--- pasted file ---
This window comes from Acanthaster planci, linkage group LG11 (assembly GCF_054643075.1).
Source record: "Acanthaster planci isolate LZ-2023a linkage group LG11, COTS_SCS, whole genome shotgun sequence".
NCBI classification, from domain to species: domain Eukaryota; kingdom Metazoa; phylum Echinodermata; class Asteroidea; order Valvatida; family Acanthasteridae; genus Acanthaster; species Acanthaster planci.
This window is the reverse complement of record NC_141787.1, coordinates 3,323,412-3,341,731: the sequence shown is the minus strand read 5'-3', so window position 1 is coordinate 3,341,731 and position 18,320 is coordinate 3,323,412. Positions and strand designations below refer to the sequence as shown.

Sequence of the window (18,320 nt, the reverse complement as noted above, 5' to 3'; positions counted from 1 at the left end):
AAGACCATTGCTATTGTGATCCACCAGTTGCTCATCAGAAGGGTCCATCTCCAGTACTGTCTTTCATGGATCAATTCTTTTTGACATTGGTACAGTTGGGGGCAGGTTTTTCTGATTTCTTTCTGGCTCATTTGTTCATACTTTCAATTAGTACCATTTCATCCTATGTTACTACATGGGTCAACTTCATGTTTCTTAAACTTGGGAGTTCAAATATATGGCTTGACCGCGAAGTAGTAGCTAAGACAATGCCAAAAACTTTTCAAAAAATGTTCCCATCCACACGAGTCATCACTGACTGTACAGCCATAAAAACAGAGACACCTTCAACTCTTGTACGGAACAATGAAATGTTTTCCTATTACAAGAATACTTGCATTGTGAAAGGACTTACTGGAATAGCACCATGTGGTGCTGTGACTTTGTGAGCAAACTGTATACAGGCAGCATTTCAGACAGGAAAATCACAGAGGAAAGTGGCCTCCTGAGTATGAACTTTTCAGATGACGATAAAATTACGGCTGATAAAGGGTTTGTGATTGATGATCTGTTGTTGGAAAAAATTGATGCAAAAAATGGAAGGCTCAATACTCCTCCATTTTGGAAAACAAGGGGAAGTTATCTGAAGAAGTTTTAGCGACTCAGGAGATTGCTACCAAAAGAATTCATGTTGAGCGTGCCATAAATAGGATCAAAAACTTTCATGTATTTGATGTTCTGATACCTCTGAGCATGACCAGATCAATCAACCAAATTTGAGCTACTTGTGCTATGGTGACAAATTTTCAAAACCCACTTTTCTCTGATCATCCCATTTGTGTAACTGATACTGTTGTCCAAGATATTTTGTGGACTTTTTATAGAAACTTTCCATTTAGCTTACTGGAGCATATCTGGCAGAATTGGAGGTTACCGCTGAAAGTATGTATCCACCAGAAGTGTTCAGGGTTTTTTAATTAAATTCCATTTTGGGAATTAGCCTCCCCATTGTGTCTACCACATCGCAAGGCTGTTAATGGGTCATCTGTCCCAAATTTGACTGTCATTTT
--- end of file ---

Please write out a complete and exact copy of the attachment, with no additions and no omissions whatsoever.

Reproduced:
This window comes from Acanthaster planci, linkage group LG11 (assembly GCF_054643075.1).
Source record: "Acanthaster planci isolate LZ-2023a linkage group LG11, COTS_SCS, whole genome shotgun sequence".
NCBI classification, from domain to species: domain Eukaryota; kingdom Metazoa; phylum Echinodermata; class Asteroidea; order Valvatida; family Acanthasteridae; genus Acanthaster; species Acanthaster planci.
This window is the reverse complement of record NC_141787.1, coordinates 3,323,412-3,341,731: the sequence shown is the minus strand read 5'-3', so window position 1 is coordinate 3,341,731 and position 18,320 is coordinate 3,323,412. Positions and strand designations below refer to the sequence as shown.

Sequence of the window (18,320 nt, the reverse complement as noted above, 5' to 3'; positions counted from 1 at the left end):
AAGACCATTGCTATTGTGATCCACCAGTTGCTCATCAGAAGGGTCCATCTCCAGTACTGTCTTTCATGGATCAATTCTTTTTGACATTGGTACAGTTGGGGGCAGGTTTTTCTGATTTCTTTCTGGCTCATTTGTTCATACTTTCAATTAGTACCATTTCATCCTATGTTACTACATGGGTCAACTTCATGTTTCTTAAACTTGGGAGTTCAAATATATGGCTTGACCGCGAAGTAGTAGCTAAGACAATGCCAAAAACTTTTCAAAAAATGTTCCCATCCACACGAGTCATCACTGACTGTACAGCCATAAAAACAGAGACACCTTCAACTCTTGTACGGAACAATGAAATGTTTTCCTATTACAAGAATACTTGCATTGTGAAAGGACTTACTGGAATAGCACCATGTGGTGCTGTGACTTTGTGAGCAAACTGTATACAGGCAGCATTTCAGACAGGAAAATCACAGAGGAAAGTGGCCTCCTGAGTATGAACTTTTCAGATGACGATAAAATTACGGCTGATAAAGGGTTTGTGATTGATGATCTGTTGTTGGAAAAAATTGATGCAAAAAATGGAAGGCTCAATACTCCTCCATTTTGGAAAACAAGGGGAAGTTATCTGAAGAAGTTTTAGCGACTCAGGAGATTGCTACCAAAAGAATTCATGTTGAGCGTGCCATAAATAGGATCAAAAACTTTCATGTATTTGATGTTCTGATACCTCTGAGCATGACCAGATCAATCAACCAAATTTGAGCTACTTGTGCTATGGTGACAAATTTTCAAAACCCACTTTTCTCTGATCATCCCATTTGTGTAACTGATACTGTTGTCCAAGATATTTTGTGGACTTTTTATAGAAACTTTCCATTTAGCTTACTGGAGCATATCTGGCAGAATTGGAGGTTACCGCTGAAAGTATGTATCCACCAGAAGTGTTCAGGGTTTTTTAATTAAATTCCATTTTGGGAATTAGCCTCCCCATTGTGTCTACCACATCGCAAGGCTGTTAATGGGTCATCTGTCCCAAATTTGACTGTCATTTT